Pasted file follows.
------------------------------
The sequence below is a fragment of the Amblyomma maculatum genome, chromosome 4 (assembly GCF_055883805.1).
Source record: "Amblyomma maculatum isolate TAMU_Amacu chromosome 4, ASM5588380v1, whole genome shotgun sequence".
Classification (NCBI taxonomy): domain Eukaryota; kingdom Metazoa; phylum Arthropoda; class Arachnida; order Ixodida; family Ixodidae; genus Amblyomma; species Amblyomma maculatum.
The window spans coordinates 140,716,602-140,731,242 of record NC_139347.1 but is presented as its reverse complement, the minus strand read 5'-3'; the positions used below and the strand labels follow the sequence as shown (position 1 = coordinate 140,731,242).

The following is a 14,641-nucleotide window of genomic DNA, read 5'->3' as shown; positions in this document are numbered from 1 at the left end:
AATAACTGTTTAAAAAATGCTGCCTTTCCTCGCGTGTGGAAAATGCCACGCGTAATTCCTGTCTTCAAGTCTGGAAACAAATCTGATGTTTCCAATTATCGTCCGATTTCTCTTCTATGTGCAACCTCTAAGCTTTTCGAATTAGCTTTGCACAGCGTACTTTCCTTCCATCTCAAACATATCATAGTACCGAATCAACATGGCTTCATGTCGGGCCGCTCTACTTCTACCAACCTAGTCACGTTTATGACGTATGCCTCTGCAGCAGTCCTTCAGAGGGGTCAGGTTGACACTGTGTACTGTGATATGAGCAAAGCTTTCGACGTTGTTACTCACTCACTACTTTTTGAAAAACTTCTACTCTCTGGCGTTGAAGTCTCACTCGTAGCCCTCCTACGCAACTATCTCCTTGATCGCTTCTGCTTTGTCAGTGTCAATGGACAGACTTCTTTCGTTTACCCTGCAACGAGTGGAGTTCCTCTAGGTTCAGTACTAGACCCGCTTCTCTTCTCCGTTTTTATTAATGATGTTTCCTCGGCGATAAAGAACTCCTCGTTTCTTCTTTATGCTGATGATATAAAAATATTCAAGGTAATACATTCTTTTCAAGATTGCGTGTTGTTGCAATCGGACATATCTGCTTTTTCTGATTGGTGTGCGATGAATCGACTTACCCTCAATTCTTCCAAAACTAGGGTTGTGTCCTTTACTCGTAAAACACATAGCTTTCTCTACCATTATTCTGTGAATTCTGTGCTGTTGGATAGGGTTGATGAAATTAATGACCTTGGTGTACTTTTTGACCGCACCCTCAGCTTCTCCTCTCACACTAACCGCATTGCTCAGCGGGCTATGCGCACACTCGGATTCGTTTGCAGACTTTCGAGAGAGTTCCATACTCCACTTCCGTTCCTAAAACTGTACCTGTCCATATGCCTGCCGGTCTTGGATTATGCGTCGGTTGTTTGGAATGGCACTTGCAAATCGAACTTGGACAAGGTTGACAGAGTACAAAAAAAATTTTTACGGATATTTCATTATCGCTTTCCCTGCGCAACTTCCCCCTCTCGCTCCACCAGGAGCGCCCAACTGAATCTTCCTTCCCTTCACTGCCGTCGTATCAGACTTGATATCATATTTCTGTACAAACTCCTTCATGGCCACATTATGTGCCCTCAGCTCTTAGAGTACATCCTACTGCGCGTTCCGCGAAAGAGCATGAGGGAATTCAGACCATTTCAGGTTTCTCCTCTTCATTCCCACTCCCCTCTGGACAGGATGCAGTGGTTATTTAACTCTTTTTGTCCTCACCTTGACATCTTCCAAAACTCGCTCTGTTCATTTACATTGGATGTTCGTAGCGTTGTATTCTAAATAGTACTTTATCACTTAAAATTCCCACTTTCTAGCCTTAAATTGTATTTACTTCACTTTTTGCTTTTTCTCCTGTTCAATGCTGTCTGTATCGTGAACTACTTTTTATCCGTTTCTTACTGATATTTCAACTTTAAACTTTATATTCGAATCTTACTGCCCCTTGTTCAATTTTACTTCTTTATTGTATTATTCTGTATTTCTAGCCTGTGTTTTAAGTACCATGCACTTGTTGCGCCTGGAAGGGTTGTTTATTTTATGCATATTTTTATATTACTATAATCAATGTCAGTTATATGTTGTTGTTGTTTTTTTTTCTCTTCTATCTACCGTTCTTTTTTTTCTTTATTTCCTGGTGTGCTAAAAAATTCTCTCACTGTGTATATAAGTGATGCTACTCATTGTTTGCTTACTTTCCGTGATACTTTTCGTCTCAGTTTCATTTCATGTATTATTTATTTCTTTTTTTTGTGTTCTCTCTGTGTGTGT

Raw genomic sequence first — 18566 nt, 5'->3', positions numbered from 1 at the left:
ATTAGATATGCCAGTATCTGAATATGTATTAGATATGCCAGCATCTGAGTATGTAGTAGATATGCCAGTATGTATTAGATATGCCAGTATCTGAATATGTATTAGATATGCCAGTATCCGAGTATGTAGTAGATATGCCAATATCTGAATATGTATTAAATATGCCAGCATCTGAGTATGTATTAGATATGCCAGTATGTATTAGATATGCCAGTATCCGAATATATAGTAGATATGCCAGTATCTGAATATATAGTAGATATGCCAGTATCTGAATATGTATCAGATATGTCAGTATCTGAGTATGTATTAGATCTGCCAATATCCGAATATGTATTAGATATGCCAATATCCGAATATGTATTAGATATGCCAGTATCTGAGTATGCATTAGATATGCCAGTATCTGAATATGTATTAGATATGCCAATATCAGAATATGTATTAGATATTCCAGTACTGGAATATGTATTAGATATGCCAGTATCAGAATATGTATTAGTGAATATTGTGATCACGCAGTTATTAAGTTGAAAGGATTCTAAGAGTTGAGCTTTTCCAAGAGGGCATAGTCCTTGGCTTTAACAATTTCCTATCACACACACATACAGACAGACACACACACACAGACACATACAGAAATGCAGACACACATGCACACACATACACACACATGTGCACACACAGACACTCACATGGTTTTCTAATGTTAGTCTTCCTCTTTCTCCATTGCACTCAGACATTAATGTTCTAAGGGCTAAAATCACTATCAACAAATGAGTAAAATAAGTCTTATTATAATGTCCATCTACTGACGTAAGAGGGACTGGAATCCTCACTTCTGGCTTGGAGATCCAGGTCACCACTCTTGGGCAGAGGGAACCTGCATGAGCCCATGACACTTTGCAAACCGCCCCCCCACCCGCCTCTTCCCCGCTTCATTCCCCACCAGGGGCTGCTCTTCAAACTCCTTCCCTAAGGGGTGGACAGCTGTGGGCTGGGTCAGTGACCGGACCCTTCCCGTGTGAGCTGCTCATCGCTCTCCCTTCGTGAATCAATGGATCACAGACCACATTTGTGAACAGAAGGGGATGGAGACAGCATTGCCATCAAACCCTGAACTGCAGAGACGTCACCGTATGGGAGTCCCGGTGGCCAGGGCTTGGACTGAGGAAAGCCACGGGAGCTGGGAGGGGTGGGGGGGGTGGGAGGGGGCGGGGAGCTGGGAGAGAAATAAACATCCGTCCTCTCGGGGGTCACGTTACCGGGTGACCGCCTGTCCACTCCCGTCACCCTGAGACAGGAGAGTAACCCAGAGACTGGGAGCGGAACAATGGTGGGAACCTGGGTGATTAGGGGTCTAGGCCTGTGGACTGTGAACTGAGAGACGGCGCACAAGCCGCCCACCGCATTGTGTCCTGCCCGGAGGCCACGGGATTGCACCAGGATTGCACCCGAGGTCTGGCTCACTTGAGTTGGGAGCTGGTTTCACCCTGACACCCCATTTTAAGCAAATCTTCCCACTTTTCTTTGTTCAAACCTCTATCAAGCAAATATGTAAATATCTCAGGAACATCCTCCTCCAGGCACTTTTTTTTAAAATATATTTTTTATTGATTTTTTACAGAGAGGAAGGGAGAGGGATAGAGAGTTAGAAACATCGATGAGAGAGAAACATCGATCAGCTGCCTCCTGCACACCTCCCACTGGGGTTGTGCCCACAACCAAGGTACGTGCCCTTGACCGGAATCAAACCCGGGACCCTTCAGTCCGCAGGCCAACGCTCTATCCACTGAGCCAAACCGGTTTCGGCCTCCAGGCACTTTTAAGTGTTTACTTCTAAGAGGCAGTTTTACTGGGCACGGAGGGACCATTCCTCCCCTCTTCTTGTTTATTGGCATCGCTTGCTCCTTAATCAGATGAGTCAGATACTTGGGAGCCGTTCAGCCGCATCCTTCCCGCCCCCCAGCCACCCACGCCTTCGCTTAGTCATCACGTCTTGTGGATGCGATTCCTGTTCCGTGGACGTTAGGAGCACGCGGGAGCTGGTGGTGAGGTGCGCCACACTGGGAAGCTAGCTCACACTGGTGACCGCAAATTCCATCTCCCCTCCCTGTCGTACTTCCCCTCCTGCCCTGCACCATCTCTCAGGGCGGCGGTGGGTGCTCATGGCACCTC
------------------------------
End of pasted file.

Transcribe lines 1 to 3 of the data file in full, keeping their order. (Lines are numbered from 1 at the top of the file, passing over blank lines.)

The sequence below is a fragment of the Amblyomma maculatum genome, chromosome 4 (assembly GCF_055883805.1).
Source record: "Amblyomma maculatum isolate TAMU_Amacu chromosome 4, ASM5588380v1, whole genome shotgun sequence".
Classification (NCBI taxonomy): domain Eukaryota; kingdom Metazoa; phylum Arthropoda; class Arachnida; order Ixodida; family Ixodidae; genus Amblyomma; species Amblyomma maculatum.